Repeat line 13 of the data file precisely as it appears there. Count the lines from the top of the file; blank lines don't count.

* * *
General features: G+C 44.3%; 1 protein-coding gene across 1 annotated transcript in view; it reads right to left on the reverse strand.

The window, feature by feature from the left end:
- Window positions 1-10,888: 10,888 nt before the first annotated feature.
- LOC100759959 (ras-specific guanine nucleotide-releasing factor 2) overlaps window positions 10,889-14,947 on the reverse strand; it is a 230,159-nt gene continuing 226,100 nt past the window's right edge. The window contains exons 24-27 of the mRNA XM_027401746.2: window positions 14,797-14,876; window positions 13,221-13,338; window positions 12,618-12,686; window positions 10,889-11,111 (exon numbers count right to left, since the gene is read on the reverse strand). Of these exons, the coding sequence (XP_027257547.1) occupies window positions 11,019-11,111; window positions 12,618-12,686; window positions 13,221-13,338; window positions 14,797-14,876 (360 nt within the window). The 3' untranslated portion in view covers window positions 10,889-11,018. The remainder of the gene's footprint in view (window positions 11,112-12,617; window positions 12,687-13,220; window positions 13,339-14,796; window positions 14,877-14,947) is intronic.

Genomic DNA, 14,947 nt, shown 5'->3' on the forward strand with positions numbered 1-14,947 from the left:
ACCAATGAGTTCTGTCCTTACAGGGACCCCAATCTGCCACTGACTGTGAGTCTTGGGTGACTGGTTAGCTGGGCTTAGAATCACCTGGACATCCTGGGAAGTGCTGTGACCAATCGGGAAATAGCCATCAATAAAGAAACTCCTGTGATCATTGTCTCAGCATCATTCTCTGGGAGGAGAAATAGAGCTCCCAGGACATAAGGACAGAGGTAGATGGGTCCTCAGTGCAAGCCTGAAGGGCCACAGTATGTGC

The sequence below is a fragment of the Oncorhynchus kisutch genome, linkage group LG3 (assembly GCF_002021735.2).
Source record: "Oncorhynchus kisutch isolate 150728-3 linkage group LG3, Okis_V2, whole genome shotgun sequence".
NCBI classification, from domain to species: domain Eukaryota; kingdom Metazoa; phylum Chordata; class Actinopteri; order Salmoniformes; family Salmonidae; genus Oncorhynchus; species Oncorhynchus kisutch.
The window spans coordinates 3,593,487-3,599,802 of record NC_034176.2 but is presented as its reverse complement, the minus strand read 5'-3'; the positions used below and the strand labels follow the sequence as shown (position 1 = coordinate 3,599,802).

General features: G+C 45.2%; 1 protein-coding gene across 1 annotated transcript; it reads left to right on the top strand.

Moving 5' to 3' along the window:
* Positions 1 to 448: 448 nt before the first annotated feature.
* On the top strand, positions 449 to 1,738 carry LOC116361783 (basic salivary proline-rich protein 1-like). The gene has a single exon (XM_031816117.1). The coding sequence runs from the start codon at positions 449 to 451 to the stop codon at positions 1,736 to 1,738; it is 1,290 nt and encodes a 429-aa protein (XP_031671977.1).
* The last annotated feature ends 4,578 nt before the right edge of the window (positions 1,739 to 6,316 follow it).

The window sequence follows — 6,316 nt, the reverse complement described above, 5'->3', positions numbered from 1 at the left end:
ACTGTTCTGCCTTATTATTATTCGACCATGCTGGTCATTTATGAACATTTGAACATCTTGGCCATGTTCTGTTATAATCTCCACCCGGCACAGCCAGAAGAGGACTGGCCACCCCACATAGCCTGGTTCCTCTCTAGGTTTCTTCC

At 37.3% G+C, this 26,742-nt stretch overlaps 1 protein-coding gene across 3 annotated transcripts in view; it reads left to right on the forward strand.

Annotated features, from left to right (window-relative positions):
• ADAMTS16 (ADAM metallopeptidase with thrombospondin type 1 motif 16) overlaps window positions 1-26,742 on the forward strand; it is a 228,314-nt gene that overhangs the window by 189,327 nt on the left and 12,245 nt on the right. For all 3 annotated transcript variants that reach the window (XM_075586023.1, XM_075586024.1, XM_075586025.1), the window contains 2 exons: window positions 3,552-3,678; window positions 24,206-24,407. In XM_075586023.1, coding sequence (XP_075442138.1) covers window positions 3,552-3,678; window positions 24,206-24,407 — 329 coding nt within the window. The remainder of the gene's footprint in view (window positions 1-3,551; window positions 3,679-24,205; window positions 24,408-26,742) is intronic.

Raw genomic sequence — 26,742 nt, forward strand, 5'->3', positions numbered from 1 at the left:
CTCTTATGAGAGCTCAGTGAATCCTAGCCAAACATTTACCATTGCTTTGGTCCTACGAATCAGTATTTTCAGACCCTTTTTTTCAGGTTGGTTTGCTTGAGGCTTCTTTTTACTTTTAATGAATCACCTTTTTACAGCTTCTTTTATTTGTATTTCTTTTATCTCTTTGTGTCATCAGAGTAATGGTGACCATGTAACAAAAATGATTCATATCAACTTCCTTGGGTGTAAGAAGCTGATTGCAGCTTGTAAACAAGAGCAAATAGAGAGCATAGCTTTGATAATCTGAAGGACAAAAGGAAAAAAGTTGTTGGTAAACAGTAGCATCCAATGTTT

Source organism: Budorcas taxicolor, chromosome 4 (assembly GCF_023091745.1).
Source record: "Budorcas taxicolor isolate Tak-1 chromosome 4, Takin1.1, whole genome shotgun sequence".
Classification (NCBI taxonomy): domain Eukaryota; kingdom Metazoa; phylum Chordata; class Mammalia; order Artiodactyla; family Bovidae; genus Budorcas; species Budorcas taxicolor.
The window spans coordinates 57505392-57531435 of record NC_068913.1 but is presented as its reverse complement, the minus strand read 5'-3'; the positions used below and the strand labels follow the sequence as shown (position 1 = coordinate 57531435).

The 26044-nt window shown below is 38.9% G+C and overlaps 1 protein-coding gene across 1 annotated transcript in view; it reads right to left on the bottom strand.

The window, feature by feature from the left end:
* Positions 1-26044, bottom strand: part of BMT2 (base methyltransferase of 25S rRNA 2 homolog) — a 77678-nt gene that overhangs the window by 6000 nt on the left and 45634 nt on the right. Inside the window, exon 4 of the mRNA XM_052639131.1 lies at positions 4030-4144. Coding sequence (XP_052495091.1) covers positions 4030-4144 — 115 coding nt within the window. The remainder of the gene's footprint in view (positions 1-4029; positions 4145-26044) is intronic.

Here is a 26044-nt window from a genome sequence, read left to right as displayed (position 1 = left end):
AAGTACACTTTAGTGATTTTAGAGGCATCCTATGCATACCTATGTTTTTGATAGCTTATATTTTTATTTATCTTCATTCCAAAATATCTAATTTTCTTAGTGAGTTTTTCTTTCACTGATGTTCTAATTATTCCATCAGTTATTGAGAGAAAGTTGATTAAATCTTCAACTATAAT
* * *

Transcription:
* Positions 1 to 448: 448 nt before the first annotated feature.